Whether you have no experience with the Godfather of free jazz or you measure your Peter Brötzmann CD and LP collection in linear feet, this 5CD box curated by the German saxophonist is either a great introduction to or an affirmation of his music and influence.Organized on the occasion of his 70th birthday, these four days of performances in November 2011, also marked the 25th anniversary of the Unlimited Festival in Wels, Austria. Brötzmann did not assemble a retrospective of his ouevre, as there were no recreations of the fabled Machine Gun (FMP, 1968) sessions, Globe Unity Orchestra, ...read more
Peter Brötzmann Chicago Tentet + 1Café OtoLondonNovember 9-10, 2012Reprising a legendary three-day residency at Dalston's Café Oto in April 2011, saxophonist Peter Brötzmann's Chicago Tentet roared into town for two nights as part of the London Jazz Festival, the penultimate dates in a nine-day European tour. Incredibly, given the inclement economic climate and the busy schedules of a star-studded roster bursting with leaders in their own right, this band has hit the road relentlessly, several times each year, since its inception in 1997. That depth of shared experience, alongside the possibility absorbing lessons learned over ...read more
Peter Brötzmann Ada TrioCafé OtoLondonFebruary 20, 2012 So potent was the chemistry between saxophone behemoth Peter Brötzmann, cellist Fred Lonberg-Holm and drummer Paal Nilssen-Love when they first convened, that a separate existence was clearly merited. Although the saxophonist had previously engaged both younger men in duos, captured by Smalltown Superjazz on Wood Cuts (2010) and Sweetsweat (2007) in the case of the Norwegian, it was on the 2011 Chicago Tentet tour that the triumvirate initially came together. Each night varying subsets of the larger group provided the hors d'oeuvre to the main event. That performance ...read more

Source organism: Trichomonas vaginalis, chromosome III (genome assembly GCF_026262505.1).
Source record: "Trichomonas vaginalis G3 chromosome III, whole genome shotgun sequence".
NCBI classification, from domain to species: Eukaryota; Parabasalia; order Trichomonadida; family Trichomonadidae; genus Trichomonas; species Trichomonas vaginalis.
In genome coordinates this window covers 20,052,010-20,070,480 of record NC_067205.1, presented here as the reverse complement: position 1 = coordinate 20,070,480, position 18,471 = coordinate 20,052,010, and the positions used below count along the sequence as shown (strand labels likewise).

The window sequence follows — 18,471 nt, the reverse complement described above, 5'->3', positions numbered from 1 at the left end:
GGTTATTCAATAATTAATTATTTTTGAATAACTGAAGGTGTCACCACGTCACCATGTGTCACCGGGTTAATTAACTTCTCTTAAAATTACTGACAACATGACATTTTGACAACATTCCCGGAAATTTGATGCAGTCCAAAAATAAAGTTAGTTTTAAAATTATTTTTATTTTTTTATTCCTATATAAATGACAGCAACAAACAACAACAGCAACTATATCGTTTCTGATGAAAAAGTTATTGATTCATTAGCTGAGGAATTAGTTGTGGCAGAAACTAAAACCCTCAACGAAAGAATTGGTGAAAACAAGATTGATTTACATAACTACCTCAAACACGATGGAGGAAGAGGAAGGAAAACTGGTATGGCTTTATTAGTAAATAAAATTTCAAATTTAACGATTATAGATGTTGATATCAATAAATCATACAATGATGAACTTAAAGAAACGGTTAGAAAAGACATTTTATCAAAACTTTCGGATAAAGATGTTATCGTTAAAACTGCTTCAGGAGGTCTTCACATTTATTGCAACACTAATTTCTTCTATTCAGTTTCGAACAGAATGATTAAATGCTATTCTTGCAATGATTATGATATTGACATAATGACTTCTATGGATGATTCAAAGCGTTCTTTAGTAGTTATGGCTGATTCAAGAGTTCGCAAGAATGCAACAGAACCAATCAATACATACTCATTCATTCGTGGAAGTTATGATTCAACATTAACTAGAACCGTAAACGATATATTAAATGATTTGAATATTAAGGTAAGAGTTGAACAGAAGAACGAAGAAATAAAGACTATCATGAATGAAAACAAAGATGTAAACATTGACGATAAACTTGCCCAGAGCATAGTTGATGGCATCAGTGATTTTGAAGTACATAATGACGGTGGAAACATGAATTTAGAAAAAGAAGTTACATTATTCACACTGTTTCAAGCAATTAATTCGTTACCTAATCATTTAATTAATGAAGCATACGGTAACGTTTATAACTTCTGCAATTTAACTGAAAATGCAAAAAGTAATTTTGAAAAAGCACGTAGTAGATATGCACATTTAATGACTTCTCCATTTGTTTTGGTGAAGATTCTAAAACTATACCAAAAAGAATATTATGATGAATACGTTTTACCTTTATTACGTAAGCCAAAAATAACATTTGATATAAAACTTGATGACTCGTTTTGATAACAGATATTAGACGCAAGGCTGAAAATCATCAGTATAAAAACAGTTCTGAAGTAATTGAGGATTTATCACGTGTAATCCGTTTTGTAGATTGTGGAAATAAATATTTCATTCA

Peter Brötzmann QuartetAbrons Art Center Main StageNew York, NYJune 8, 2011 On a hot June night in downtown NYC, the Vision Festival welcomed German tenor saxophonist Peter Brötzmann to the main stage of the Abrons Art Center. Famously nicknamed Machine Gun" early on in his career by Don Cherry, for his unrelenting sound, and then cutting a legendary free jazz blasterpiece of the same name (FMP 1968), Brötzmann has been a fearless explorer of the outermost reaches of jazz and beyond, pushing beyond even the haunting chaos of Albert Ayler. Even at 70 years ...read more
Peter Brötzmann Chicago Tentet +1Café OtoLondon, UKApril 18-20, 2011 Since its inception in 1997, Peter Brötzmann's Chicago Tentet has become one of the foremost large groupings in free jazz, not least because of its unrivalled roster of talent and its durability as a unit. When asked how he had kept such an exceptional group of musicians together, German reed iconoclast Brötzmann replied: Doing it for such a long time tells me that they want to do it." As he explained to BBC Radio's Jazz on Three in a live interview on the final night, it ...read more
Peter Brötzmann's Full Blast Trio with Ken VandermarkCafé OtoLondonSeptember 30, 2010Any review of Peter Brötzmann's Full Blast Trio tends to be liberally spattered with words like blustering, explosive, aggressive and fiery, testament to the raw power and energy channeled through this threesome in their short existence. Not that the German reed iconoclast was a shrinking violet before. Ever since his emergence on the international jazz stage with the earth shattering Machine Gun (FMP, 1968), rightly or wrongly, Brötzmann's name has been synonymous with lung rasping excess. Age has not entirely mellowed him. Now aged 69, ...read more
We live during a time when society needs music in boxes, connected with dots; music that can be readily explained and even more readily understood. But Peter Brotzmann tears down the walls, rips apart the boxes and completely shatters any preconceived notions of what music is supposed to be. He understands the necessity of art being able to express from the soul and spirit of the artist, and that is a freedom fought for, one that is intensely fought for. It is a simplicity found in its own complexity, a search that cannot be taught but must be carefully found ...read more